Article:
CHARLOTTE – Homicides in Mecklenburg County are up 119% from last June. That number has increased since.
After trying to approach the problem from a criminal justice perspective, the Mecklenburg Board of County Commissioners will try a different approach, this time with public health concerns in mind.
Representatives from Mecklenburg County Public Health and Atrium Health presented the most recent homicide statistics at the board’s Sept. 17 meeting. The two plan to collaborate to get to the root of the problem and establish a recommended course of action for the board.
Board Chairman George Dunlap said he is excited to explore this issue further with the help of others.
“A lot of people have reached out,” Dunlap said. “They’ve heard our cry and they’re willing to help. And as we start down this road, we’re going to be calling on staff to help us to develop policies, processes and procedures to help address the violence in our community. This is just the tip of the iceberg.”
Commissioner Vilma Leake said the board has been trying to tackle this issue for a long time and they were not “lazy on the job” when it came to gun violence.
Alisahah Cole, community impact officer for Atrium Health, said the hospital is teaming up with Mecklenburg County Public Health because it is the only level one trauma center in the region and understands the long-term medical effects of violence.
Community violence has been one of the top four issues in the last two community health assessments, according to Gibbie Harris, Mecklenburg County health director.
The community violence report showed that in Charlotte, two in five homicide victims knew their perpetrator and one in 10 homicide victims were killed by a stranger. Also, three in 10 homicide perpetrators were between the ages of 20 and 29.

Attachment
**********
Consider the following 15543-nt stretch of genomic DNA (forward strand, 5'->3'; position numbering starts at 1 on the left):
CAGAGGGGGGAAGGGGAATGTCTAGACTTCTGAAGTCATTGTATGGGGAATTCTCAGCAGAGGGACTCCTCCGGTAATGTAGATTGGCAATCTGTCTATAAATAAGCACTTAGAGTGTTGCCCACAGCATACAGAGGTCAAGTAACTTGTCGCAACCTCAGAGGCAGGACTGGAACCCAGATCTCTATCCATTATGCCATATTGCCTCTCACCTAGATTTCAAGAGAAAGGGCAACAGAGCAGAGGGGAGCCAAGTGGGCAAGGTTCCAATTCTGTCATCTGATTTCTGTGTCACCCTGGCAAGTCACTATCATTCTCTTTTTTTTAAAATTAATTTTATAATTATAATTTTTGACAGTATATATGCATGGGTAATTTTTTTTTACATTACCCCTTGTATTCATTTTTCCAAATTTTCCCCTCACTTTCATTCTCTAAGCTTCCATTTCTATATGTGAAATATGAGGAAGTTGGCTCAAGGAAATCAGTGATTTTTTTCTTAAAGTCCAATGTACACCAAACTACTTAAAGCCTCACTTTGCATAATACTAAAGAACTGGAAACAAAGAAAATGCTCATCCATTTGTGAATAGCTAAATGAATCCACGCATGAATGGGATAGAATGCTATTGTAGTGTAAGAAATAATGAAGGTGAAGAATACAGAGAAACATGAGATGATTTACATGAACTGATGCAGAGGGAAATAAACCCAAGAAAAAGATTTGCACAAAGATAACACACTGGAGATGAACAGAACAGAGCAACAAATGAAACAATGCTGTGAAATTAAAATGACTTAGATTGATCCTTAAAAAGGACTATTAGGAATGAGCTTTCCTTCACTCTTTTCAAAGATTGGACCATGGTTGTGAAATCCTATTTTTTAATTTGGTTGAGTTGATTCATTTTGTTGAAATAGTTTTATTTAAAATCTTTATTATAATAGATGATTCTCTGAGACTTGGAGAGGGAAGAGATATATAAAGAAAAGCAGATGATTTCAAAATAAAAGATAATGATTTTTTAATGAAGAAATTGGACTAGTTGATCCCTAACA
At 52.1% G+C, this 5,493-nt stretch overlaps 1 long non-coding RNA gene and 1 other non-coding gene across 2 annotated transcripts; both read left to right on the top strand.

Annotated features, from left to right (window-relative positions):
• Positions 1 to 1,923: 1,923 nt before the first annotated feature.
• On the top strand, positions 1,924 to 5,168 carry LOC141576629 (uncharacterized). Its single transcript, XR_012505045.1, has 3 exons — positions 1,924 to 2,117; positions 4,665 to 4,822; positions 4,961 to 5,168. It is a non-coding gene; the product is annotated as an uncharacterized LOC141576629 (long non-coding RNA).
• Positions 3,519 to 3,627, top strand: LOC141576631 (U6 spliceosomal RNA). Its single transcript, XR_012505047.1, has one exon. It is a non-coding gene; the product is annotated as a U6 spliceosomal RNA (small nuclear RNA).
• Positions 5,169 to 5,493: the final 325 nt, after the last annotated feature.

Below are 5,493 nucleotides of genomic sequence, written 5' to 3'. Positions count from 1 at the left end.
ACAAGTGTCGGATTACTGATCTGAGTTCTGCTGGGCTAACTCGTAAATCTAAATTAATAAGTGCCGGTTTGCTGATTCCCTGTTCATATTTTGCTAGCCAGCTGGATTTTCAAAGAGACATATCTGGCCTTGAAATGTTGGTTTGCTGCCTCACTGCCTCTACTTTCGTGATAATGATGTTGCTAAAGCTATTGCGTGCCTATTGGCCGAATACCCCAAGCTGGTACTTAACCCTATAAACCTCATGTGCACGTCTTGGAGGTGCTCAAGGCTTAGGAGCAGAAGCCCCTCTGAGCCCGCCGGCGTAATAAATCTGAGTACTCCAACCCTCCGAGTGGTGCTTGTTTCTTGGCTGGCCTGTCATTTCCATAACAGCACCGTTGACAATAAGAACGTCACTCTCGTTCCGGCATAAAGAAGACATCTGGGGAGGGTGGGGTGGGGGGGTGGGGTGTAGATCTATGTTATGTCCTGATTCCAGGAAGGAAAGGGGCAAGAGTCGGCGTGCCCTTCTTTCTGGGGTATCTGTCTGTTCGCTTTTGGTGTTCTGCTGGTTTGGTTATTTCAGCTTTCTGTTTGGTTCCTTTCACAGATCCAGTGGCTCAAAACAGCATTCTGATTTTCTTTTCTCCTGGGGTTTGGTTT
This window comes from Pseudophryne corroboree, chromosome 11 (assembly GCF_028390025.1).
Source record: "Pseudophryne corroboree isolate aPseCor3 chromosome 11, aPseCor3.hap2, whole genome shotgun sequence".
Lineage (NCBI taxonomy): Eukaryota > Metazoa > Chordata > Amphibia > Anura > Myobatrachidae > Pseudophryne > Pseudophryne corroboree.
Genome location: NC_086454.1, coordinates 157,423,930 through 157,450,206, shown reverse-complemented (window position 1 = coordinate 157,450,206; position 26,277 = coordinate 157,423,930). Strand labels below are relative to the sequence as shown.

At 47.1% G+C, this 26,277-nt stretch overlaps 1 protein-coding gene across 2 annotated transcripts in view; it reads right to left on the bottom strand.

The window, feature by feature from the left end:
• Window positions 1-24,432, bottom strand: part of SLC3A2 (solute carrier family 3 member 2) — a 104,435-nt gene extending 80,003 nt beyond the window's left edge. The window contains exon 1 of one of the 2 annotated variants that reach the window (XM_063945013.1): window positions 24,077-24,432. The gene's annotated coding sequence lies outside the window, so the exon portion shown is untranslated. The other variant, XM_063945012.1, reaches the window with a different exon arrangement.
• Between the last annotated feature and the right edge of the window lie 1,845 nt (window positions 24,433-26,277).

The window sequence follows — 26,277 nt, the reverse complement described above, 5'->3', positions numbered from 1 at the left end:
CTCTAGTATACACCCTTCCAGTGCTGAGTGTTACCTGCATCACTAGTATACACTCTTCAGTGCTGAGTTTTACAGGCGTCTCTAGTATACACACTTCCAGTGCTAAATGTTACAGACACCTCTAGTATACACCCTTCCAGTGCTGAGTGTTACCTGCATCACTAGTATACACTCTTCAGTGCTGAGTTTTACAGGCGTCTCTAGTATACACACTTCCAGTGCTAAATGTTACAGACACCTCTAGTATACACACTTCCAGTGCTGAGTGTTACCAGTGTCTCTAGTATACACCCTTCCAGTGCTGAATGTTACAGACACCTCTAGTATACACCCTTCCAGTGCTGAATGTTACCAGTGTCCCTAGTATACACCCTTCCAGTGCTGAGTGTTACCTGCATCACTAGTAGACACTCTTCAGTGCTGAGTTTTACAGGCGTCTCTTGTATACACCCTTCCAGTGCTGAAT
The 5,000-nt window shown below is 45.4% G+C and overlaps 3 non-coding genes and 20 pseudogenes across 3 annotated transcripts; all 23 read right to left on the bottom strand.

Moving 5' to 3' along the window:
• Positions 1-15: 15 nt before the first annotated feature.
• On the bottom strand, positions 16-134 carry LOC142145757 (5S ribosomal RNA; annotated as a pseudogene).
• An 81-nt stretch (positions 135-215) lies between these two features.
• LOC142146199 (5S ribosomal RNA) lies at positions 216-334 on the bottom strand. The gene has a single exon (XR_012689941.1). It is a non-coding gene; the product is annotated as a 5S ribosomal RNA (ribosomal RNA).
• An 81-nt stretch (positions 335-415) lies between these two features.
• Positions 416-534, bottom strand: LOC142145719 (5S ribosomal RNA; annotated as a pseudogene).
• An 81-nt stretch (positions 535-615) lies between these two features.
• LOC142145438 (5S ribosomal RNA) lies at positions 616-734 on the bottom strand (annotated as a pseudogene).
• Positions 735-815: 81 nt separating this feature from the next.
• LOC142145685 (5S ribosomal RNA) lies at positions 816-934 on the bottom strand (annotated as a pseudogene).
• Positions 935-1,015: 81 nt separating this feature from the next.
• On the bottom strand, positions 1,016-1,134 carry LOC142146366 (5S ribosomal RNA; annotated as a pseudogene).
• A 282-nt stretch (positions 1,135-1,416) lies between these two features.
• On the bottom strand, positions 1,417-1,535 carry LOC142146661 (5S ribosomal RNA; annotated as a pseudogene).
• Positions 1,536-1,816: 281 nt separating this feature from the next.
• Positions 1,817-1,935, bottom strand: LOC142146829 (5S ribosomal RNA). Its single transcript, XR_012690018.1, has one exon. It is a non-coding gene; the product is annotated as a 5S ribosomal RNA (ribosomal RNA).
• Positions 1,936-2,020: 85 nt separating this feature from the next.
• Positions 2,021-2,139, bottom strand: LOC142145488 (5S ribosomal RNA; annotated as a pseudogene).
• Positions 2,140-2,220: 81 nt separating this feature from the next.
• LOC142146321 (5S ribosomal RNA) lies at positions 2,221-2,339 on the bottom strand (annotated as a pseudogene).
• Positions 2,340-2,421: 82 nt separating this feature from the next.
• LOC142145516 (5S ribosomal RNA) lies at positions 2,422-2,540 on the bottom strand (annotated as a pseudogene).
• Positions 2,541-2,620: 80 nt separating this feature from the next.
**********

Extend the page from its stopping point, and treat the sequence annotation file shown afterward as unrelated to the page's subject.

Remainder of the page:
Equity issues were also noted from the data as 64% of homicide perpetrators were African American and 73% of homicide victims were African American. African American residents were also 7% more likely than caucasian residents to be involved in a homicide death, while Hispanic residents were 4% as likely.
Commissioner Susan Harden said she believes this board has the power to make a big difference in the county’s effort to decrease gun violence.
“I know this board has done big things,” Harden said. “I know the investments made in pre-K that have substantially and will significantly change the directory of the lives of children. And I would say that we should look at this effort with the same intensity and know that the actions that this board would take will save the lives of children.”
Harden also wanted to know if the plan would be finished by the board’s budget retreat in February so they can address it in a significant way.
Harris said even if the plan is not fully complete, there will be enough of a framework to have recommendations for the board in time for its budget retreat.
“There is urgency that others are feeling as well,” Harris said.
Commissioner Trevor Fuller said if gun violence at the national level cannot be tackled in Washington, they can start in the county with the issue of public health.
“As a county, that’s right in our wheelhouse,” Fuller said. “That’s what we do: public health … We know that violence doesn’t just happen. There’s a cause for it. It’s reflective of something. And that’s what gives us the foundation, I believe, for us to take action, for the extent of us on a local level, to address this.”
Fuller said there is space between the issue of public health and the limitations of the Second Amendment, and he believes the board should see just how far they can push.
“I don’t think we ought to be afraid in this area,” Fuller said. “I think we ought to push, and if we do it within the public health context, who can argue with that? … They say, ‘well, guns don’t kill people, people kill people.’ Well, all right, then let’s talk about that then. And if they mean what they say … They should join us in this effort to lay clear the link between these causes of violence and people using weapons to perpetrate the violence. We can’t possibly say that all we have to offer is thoughts and prayers.”
Dunlap said this is only the beginning of the discussion to curb gun violence in the community.
“I’ve heard the concerns throughout this community, I’ve heard from my colleagues and I’ve promised you at some point we will begin this process,” Dunlap said. “Tonight is the beginning of that process where we begin to address this issue.”